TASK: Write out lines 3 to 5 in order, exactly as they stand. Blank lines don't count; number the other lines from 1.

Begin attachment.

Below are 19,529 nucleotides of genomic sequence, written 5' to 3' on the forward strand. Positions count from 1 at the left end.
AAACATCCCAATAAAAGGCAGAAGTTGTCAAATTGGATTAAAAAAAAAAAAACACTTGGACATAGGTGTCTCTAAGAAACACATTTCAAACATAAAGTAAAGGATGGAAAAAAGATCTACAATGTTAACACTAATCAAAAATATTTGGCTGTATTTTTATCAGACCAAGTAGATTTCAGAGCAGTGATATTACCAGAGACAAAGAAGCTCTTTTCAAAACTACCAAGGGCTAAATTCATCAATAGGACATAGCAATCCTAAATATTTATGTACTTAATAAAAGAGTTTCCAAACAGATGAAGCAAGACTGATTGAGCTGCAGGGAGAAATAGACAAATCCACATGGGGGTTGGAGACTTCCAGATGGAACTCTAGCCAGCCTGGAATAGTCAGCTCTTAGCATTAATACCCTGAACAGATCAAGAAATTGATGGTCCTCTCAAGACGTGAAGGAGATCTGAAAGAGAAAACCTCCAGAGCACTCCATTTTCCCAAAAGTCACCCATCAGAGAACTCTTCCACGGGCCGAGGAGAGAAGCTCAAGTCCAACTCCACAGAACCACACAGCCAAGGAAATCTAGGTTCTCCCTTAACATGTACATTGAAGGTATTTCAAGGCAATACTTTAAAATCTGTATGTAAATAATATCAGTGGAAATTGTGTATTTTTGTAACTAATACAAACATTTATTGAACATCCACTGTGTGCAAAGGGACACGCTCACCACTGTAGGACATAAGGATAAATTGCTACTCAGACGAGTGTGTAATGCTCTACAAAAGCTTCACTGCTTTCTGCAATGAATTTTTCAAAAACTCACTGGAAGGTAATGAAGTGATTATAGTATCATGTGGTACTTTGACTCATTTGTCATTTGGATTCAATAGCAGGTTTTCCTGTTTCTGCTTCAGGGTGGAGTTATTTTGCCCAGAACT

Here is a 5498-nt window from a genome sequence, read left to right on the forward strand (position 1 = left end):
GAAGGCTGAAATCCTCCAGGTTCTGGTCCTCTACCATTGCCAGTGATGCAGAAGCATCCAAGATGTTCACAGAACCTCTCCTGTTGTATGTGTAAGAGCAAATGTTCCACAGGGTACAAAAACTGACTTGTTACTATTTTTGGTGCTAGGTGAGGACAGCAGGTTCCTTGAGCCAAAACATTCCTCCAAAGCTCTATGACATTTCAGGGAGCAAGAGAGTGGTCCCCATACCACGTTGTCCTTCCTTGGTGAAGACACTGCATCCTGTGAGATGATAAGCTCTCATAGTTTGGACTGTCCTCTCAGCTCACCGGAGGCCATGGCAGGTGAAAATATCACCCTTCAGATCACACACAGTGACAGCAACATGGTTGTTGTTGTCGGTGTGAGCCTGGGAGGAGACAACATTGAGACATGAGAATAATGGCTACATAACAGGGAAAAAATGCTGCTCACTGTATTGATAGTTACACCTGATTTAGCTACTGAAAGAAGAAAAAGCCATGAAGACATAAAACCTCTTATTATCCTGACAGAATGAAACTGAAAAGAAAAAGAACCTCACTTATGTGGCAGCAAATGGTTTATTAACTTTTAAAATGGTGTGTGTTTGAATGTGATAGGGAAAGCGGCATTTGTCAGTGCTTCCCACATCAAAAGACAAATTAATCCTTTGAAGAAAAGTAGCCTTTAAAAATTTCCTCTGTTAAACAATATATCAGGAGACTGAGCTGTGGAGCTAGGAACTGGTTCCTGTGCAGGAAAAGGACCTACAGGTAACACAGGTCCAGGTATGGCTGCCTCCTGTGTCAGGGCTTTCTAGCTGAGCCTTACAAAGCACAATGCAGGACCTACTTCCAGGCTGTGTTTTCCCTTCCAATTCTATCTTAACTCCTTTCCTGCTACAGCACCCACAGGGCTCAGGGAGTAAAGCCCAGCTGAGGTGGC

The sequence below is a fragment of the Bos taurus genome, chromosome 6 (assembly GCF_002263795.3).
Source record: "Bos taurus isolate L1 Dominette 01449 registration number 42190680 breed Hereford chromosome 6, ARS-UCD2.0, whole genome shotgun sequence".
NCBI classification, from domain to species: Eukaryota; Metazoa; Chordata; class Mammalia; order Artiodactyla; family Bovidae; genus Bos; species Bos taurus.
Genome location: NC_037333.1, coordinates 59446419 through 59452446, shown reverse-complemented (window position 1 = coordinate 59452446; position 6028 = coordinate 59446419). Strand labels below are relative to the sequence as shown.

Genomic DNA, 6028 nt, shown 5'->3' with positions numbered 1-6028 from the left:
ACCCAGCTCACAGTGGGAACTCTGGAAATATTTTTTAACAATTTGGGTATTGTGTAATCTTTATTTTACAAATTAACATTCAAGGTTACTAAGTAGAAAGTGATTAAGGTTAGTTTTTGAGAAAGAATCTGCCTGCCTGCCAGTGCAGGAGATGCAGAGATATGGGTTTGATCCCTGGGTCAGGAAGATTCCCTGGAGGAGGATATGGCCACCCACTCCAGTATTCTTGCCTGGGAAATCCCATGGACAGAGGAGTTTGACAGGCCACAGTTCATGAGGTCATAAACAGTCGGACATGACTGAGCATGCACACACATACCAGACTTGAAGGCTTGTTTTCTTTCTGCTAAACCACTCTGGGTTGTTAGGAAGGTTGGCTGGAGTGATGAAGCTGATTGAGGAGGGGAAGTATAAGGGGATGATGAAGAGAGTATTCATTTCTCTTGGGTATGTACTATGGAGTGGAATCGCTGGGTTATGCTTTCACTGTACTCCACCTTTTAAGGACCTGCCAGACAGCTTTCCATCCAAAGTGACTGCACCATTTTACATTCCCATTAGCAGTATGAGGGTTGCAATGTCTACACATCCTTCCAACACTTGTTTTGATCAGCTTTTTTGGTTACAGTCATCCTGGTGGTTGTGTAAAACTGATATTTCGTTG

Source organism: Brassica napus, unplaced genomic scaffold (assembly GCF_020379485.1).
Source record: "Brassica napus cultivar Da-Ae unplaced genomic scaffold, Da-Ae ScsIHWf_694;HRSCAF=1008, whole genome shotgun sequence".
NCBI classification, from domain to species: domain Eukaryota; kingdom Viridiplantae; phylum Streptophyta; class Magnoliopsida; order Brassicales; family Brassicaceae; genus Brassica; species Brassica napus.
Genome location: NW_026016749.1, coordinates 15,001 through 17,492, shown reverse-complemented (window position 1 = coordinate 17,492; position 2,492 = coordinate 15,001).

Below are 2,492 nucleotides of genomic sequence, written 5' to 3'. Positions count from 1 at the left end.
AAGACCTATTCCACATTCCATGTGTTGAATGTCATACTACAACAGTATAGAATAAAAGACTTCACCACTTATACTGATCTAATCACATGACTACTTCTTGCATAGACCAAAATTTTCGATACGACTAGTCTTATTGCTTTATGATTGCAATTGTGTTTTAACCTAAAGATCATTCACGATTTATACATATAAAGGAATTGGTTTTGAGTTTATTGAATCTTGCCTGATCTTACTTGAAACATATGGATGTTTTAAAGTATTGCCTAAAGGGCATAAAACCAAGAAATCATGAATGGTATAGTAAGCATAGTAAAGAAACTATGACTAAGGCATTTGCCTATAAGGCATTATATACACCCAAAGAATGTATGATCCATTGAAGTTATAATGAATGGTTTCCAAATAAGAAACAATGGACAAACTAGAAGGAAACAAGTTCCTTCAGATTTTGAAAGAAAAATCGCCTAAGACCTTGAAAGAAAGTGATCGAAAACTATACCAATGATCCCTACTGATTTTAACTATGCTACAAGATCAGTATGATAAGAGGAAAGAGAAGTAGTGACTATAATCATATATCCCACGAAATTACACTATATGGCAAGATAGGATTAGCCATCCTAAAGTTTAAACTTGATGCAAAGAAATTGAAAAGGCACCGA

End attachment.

Here is a 5498-nt window from a genome sequence, read left to right on the forward strand (position 1 = left end):
GAAGGCTGAAATCCTCCAGGTTCTGGTCCTCTACCATTGCCAGTGATGCAGAAGCATCCAAGATGTTCACAGAACCTCTCCTGTTGTATGTGTAAGAGCAAATGTTCCACAGGGTACAAAAACTGACTTGTTACTATTTTTGGTGCTAGGTGAGGACAGCAGGTTCCTTGAGCCAAAACATTCCTCCAAAGCTCTATGACATTTCAGGGAGCAAGAGAGTGGTCCCCATACCACGTTGTCCTTCCTTGGTGAAGACACTGCATCCTGTGAGATGATAAGCTCTCATAGTTTGGACTGTCCTCTCAGCTCACCGGAGGCCATGGCAGGTGAAAATATCACCCTTCAGATCACACACAGTGACAGCAACATGGTTGTTGTTGTCGGTGTGAGCCTGGGAGGAGACAACATTGAGACATGAGAATAATGGCTACATAACAGGGAAAAAATGCTGCTCACTGTATTGATAGTTACACCTGATTTAGCTACTGAAAGAAGAAAAAGCCATGAAGACATAAAACCTCTTATTATCCTGACAGAATGAAACTGAAAAGAAAAAGAACCTCACTTATGTGGCAGCAAATGGTTTATTAACTTTTAAAATGGTGTGTGTTTGAATGTGATAGGGAAAGCGGCATTTGTCAGTGCTTCCCACATCAAAAGACAAATTAATCCTTTGAAGAAAAGTAGCCTTTAAAAATTTCCTCTGTTAAACAATATATCAGGAGACTGAGCTGTGGAGCTAGGAACTGGTTCCTGTGCAGGAAAAGGACCTACAGGTAACACAGGTCCAGGTATGGCTGCCTCCTGTGTCAGGGCTTTCTAGCTGAGCCTTACAAAGCACAATGCAGGACCTACTTCCAGGCTGTGTTTTCCCTTCCAATTCTATCTTAACTCCTTTCCTGCTACAGCACCCACAGGGCTCAGGGAGTAAAGCCCAGCTGAGGTGGC

The sequence below is a fragment of the Bos taurus genome, chromosome 6 (assembly GCF_002263795.3).